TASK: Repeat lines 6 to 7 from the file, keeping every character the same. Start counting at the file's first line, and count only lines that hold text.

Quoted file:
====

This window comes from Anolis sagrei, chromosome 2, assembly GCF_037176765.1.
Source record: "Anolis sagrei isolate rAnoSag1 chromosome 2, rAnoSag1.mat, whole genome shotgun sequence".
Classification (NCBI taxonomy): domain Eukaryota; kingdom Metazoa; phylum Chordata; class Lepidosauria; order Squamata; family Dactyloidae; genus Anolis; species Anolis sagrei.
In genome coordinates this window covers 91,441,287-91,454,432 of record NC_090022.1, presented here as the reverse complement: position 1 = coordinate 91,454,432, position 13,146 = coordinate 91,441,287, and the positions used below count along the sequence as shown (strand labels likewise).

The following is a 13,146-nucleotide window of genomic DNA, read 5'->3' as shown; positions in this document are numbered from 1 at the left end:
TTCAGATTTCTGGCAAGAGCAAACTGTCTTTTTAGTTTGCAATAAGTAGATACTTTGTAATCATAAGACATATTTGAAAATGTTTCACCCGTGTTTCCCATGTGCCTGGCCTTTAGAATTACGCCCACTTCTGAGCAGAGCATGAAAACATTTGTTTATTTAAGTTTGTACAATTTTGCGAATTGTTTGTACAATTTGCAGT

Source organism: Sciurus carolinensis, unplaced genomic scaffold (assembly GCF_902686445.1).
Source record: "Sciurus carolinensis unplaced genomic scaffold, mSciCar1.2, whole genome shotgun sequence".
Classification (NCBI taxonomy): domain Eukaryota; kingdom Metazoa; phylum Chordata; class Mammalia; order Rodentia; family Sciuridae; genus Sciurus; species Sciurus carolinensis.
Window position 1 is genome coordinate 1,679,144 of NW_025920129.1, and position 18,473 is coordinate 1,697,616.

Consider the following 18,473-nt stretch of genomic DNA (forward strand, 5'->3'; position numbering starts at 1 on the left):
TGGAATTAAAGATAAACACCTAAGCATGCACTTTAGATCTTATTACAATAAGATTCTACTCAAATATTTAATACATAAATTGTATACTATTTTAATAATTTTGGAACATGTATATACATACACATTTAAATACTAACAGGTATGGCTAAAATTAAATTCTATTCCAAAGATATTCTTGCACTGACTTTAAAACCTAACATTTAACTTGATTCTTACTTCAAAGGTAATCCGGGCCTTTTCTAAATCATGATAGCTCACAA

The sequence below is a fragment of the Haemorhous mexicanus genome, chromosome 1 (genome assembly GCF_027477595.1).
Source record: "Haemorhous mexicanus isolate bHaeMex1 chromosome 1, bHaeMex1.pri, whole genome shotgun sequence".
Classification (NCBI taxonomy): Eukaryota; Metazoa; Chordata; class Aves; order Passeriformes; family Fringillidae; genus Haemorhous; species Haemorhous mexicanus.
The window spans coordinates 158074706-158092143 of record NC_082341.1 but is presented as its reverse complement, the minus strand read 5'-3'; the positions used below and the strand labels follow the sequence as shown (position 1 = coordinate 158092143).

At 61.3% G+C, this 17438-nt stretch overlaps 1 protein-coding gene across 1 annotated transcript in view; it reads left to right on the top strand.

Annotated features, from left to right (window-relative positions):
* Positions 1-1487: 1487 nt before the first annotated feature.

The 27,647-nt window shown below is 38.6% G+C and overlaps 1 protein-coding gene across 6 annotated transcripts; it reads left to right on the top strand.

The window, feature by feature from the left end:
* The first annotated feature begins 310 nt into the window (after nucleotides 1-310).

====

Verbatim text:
TTCAGATTTCTGGCAAGAGCAAACTGTCTTTTTAGTTTGCAATAAGTAGATACTTTGTAATCATAAGACATATTTGAAAATGTTTCACCCGTGTTTCCCATGTGCCTGGCCTTTAGAATTACGCCCACTTCTGAGCAGAGCATGAAAACATTTGTTTATTTAAGTTTGTACAATTTTGCGAATTGTTTGTACAATTTGCAGT

Source organism: Sciurus carolinensis, unplaced genomic scaffold (assembly GCF_902686445.1).